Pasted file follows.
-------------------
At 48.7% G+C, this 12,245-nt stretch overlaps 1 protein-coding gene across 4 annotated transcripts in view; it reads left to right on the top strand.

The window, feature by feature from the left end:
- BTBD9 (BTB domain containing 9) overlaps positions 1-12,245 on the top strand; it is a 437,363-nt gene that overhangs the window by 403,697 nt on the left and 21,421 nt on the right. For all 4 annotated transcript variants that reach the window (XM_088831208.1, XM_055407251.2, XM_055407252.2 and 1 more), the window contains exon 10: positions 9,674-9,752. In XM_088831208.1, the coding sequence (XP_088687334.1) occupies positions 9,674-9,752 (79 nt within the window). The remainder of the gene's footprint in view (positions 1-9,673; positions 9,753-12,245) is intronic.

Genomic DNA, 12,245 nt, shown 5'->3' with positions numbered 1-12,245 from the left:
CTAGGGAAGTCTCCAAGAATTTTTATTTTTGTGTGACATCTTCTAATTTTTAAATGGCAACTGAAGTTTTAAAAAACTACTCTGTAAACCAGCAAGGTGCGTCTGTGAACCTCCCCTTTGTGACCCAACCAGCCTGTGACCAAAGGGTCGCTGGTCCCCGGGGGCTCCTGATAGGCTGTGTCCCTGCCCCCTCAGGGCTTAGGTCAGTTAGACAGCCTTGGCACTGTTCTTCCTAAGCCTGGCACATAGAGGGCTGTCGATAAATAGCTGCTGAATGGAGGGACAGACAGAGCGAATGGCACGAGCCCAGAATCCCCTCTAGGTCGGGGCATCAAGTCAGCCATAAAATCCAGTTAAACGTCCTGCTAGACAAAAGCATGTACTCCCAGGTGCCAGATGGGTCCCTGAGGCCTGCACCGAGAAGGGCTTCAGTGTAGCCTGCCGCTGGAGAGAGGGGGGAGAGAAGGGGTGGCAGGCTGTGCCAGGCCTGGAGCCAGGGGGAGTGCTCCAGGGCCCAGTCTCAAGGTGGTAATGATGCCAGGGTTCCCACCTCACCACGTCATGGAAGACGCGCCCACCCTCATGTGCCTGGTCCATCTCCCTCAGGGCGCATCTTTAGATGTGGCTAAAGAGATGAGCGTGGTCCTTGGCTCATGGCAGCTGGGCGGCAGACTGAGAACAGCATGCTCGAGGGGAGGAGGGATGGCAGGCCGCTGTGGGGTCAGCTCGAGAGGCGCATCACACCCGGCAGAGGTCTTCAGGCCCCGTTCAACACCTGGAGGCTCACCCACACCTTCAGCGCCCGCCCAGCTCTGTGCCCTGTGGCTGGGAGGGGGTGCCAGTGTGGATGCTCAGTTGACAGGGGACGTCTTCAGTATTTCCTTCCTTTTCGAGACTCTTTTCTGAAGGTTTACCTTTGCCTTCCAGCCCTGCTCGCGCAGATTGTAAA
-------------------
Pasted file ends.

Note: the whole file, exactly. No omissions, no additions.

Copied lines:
At 48.7% G+C, this 12,245-nt stretch overlaps 1 protein-coding gene across 4 annotated transcripts in view; it reads left to right on the top strand.

The window, feature by feature from the left end:
- BTBD9 (BTB domain containing 9) overlaps positions 1-12,245 on the top strand; it is a 437,363-nt gene that overhangs the window by 403,697 nt on the left and 21,421 nt on the right. For all 4 annotated transcript variants that reach the window (XM_088831208.1, XM_055407251.2, XM_055407252.2 and 1 more), the window contains exon 10: positions 9,674-9,752. In XM_088831208.1, the coding sequence (XP_088687334.1) occupies positions 9,674-9,752 (79 nt within the window). The remainder of the gene's footprint in view (positions 1-9,673; positions 9,753-12,245) is intronic.

Genomic DNA, 12,245 nt, shown 5'->3' with positions numbered 1-12,245 from the left:
CTAGGGAAGTCTCCAAGAATTTTTATTTTTGTGTGACATCTTCTAATTTTTAAATGGCAACTGAAGTTTTAAAAAACTACTCTGTAAACCAGCAAGGTGCGTCTGTGAACCTCCCCTTTGTGACCCAACCAGCCTGTGACCAAAGGGTCGCTGGTCCCCGGGGGCTCCTGATAGGCTGTGTCCCTGCCCCCTCAGGGCTTAGGTCAGTTAGACAGCCTTGGCACTGTTCTTCCTAAGCCTGGCACATAGAGGGCTGTCGATAAATAGCTGCTGAATGGAGGGACAGACAGAGCGAATGGCACGAGCCCAGAATCCCCTCTAGGTCGGGGCATCAAGTCAGCCATAAAATCCAGTTAAACGTCCTGCTAGACAAAAGCATGTACTCCCAGGTGCCAGATGGGTCCCTGAGGCCTGCACCGAGAAGGGCTTCAGTGTAGCCTGCCGCTGGAGAGAGGGGGGAGAGAAGGGGTGGCAGGCTGTGCCAGGCCTGGAGCCAGGGGGAGTGCTCCAGGGCCCAGTCTCAAGGTGGTAATGATGCCAGGGTTCCCACCTCACCACGTCATGGAAGACGCGCCCACCCTCATGTGCCTGGTCCATCTCCCTCAGGGCGCATCTTTAGATGTGGCTAAAGAGATGAGCGTGGTCCTTGGCTCATGGCAGCTGGGCGGCAGACTGAGAACAGCATGCTCGAGGGGAGGAGGGATGGCAGGCCGCTGTGGGGTCAGCTCGAGAGGCGCATCACACCCGGCAGAGGTCTTCAGGCCCCGTTCAACACCTGGAGGCTCACCCACACCTTCAGCGCCCGCCCAGCTCTGTGCCCTGTGGCTGGGAGGGGGTGCCAGTGTGGATGCTCAGTTGACAGGGGACGTCTTCAGTATTTCCTTCCTTTTCGAGACTCTTTTCTGAAGGTTTACCTTTGCCTTCCAGCCCTGCTCGCGCAGATTGTAAA